Tuesday, October 15, 2013

The Tipster: Is Carb-Loading Necessary Before a Race?

Hello friends! Today's workout consisted of 40 minutes on the elliptical and 15 minutes of running. I felt like I ran a marathon as my breathless body gasped for air, but otherwise I felt fantastic!

Anyway, since marathon season has just begun, I'm guessing a lot of you have already signed up for a race or have already ran in a race. Today I want to talk about carb-loading for a marathon. Is it truly necessary? What are the do's and don'ts of carb-loading? Some controversy still exists on this topic. For example, according to Competitor,  researcher Benjamin Rapoport from MIT found that carb-loading is not essential for a race. He suggested that runners run out of glycogen (aka fuel) when they fluctuate their pace too much. He stated that the best way to conserve fuel is by keeping a steady pace throughout the race. Basically, when you "go out too fast" you burn all the glycogen in your body.
Rapoport also found that carb-loading the day before a race is not necessary at all. He argued that the real "carb-loading" should take place the week of taper. He stated that because runners aren't running hard during the week of the race (aka tapering), then they shouldn't be burning the glycogen (fuel) in their muscles.
Rapoport further suggested that carb consumption is only truly needed during the race. He conducted a study where one group of runners started a run without glycogen and ate carbs during the run and the other group started the run with high levels of glycogen and ate carbs throughout the run. He found that both groups performed the same.
I agree with Mr. Rapoport to a certain extent. I think that runners shouldn't go crazy eating a bunch of carbs the day before the race, but I do think that they should start carb-loading the week prior to the race. Also, runners should run less the week before the marathon in order to allow their muscles to rest and to absorb the most amount of glycogen possible.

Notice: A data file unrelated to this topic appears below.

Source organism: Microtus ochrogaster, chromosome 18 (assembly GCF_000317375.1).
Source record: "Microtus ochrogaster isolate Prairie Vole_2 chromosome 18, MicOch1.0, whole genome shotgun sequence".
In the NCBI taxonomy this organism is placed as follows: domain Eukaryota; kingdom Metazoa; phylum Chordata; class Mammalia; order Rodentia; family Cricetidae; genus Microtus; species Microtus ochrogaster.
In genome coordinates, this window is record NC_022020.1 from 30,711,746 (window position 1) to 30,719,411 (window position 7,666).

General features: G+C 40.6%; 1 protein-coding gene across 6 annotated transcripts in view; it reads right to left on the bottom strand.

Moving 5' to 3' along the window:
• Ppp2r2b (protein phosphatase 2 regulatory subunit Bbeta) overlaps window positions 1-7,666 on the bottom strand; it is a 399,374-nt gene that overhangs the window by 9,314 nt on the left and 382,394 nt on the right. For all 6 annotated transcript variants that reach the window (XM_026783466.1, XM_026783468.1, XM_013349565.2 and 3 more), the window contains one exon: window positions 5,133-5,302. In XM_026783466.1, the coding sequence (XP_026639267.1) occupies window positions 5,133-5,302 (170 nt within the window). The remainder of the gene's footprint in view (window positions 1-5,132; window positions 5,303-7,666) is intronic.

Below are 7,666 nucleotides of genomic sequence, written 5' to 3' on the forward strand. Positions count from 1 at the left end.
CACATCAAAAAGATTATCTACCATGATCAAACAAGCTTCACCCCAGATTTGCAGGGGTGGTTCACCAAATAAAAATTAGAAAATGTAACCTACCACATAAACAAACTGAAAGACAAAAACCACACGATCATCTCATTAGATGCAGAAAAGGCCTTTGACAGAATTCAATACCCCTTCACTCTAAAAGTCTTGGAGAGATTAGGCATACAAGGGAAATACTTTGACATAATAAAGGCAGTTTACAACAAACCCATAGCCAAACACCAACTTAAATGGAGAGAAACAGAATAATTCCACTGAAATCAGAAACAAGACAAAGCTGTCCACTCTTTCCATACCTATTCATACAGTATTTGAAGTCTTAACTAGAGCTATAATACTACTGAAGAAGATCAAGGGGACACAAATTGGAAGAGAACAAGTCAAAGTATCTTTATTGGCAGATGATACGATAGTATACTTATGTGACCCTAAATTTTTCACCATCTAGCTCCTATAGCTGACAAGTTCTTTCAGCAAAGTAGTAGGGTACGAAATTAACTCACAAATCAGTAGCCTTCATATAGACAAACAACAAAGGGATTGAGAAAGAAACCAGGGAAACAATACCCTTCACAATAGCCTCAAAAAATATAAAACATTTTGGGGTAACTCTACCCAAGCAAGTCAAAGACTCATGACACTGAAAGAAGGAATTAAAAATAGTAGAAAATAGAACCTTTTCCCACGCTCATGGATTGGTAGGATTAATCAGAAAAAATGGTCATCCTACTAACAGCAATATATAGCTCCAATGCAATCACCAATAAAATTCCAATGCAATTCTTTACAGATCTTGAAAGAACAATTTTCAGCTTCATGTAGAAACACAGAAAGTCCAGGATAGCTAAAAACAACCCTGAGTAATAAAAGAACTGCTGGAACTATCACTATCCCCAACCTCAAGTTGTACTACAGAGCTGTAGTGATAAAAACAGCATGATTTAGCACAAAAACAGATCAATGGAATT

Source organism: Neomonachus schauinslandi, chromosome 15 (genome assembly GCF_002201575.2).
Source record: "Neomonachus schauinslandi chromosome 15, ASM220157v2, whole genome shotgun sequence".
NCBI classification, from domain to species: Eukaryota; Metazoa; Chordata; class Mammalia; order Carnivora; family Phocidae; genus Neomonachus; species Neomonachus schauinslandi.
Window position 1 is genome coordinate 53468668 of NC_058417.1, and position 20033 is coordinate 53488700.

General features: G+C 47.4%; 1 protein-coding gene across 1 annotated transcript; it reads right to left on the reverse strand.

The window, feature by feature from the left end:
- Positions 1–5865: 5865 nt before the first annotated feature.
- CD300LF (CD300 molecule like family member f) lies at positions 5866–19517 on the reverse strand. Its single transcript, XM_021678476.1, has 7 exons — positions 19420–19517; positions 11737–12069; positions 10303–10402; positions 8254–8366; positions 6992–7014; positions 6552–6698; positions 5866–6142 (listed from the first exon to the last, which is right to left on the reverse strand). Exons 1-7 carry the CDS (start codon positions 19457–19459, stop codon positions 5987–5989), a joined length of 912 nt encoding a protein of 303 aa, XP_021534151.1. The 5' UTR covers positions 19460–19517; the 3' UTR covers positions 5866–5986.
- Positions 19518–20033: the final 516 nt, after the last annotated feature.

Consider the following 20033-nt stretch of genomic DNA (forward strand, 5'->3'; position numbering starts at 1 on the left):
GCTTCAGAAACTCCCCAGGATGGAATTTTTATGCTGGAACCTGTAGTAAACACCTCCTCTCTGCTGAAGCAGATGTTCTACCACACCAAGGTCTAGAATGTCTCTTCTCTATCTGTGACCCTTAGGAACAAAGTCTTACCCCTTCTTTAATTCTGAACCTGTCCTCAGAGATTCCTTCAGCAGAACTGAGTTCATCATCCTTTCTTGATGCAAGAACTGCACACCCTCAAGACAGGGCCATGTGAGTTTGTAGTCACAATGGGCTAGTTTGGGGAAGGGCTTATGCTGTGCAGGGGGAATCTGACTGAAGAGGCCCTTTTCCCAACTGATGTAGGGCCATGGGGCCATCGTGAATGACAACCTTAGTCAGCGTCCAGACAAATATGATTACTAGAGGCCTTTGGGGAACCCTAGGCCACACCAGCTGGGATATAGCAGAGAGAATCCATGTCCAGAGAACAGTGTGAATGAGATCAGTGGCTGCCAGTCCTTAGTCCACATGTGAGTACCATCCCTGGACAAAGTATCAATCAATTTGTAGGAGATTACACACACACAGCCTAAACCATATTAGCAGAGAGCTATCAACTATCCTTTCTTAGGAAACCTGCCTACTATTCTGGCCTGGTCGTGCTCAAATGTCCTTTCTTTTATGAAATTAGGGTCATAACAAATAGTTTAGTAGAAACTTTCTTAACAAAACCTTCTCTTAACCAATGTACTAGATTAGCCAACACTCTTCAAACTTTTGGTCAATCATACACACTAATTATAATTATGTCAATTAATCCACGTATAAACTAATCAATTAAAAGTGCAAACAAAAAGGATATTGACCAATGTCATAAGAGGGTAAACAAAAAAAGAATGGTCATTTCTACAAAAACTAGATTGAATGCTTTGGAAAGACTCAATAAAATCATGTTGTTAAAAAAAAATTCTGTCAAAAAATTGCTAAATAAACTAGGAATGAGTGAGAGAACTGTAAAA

Things to do the week before the race to have optimal glycogen in your muscles:
-Run less (so you can store the most amount of glycogen in your muscles).
-Consume the same tried-and-true high carb diet that you ate during training (don't try anything new so that you won't upset your stomach).
-Don't fat-load. Consume healthy carbs, not blobs of grease and butter (this can make you feel lethargic and give you indigestion).
-If you feel it's completely necessary to carb-load before a race, start two days before the event. Make sure to time your meals wisely. Perhaps you should eat a really high carb meal for breakfast versus dinner in order to avoid an upset stomach the day of race day.
-You should be 2-3 pounds heavier. This is a really good thing. It means that you have plenty of water and glycogen in your system.
-Be sure to drink lots of fluids, especially water! Dehydration can also contribute to hitting the wall.
-You must also eat protein while carb-loading. While carbs are essential, protein also adds fuel to your muscles.
-The key to carb-loading is to consume about 3-5 grams of carbs per pound of body weight. That's about 60% of calories from carbs. Make sure to distribute that between meals.
Do you carb-load before a race?
I'm grateful for the big and squeashy
pillow that my hubs bought me. It
feels great in between my legs and
it adds support to my belly.
Pin It


  1. I definitely carbo-load, from about two days before the race (as well as cutting down on miles). It's a great tip to be smart about carbs... it's easy for me to just down a bunch of high-fat desserts and pastries and think, "It's cool. I'm running a marathon this Sunday," and go nuts!

    1. You definitely should watch out for fatty foods before a race in order to avoid an upset stomach. I usually go crazy with food after the race is over =)~